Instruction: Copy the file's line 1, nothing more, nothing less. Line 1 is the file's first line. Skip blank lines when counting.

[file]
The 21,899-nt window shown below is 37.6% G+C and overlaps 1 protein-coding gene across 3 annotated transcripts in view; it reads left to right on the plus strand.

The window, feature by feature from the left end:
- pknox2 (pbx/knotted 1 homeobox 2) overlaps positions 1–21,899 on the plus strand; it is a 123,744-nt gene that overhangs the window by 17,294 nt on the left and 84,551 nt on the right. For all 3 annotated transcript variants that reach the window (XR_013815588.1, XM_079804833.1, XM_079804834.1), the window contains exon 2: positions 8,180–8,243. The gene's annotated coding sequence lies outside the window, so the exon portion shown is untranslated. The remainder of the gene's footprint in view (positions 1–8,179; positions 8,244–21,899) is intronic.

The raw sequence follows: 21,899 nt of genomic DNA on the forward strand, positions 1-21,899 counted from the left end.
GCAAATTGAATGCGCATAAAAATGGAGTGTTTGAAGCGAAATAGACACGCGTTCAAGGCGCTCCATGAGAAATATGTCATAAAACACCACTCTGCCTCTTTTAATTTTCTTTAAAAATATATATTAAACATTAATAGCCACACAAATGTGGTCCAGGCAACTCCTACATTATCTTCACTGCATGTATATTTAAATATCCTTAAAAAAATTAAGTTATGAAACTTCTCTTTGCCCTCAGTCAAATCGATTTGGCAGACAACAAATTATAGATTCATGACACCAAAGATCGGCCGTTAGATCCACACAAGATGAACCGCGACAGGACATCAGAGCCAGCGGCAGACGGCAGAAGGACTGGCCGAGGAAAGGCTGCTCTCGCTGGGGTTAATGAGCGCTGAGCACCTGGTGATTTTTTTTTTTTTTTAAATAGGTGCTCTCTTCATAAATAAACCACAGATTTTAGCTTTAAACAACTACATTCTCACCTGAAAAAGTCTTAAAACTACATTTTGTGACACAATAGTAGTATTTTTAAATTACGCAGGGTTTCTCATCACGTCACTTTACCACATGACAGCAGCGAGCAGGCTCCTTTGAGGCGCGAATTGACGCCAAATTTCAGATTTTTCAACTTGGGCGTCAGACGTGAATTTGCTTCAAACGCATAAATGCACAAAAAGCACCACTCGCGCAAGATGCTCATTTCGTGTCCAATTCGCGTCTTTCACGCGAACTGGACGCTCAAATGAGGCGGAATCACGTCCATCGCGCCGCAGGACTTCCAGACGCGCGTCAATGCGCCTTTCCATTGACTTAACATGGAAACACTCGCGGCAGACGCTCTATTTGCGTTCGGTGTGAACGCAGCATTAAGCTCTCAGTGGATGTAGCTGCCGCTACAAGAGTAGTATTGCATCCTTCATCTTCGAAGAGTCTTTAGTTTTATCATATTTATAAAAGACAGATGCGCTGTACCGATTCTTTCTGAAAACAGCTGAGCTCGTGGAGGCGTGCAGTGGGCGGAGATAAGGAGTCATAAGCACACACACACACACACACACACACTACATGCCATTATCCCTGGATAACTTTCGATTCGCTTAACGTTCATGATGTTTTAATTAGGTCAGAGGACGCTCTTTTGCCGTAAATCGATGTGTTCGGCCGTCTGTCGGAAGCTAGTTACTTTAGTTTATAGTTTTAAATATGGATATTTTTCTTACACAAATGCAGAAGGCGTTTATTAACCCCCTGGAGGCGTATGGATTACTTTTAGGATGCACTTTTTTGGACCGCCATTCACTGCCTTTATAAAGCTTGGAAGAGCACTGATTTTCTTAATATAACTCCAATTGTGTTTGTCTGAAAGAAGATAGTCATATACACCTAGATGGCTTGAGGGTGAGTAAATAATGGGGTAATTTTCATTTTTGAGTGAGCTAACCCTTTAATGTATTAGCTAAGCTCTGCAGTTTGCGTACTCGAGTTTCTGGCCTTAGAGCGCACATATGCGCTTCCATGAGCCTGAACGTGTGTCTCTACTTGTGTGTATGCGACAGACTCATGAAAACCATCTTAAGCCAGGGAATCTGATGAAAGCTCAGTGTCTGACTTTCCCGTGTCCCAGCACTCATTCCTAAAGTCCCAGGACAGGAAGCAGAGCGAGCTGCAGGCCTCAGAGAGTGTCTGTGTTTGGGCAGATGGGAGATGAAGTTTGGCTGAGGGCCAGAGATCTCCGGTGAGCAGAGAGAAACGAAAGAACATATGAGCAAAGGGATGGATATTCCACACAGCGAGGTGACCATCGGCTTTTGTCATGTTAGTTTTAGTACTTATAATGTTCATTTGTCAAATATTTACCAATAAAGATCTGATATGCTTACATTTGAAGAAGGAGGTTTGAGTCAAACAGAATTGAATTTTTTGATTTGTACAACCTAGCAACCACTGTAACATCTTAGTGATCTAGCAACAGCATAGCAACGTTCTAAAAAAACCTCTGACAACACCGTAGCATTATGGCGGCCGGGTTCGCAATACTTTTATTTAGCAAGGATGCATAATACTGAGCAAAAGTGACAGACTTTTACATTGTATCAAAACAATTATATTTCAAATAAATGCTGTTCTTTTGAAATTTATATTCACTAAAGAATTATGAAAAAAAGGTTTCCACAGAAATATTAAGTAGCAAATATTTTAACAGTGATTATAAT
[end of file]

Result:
The 21,899-nt window shown below is 37.6% G+C and overlaps 1 protein-coding gene across 3 annotated transcripts in view; it reads left to right on the plus strand.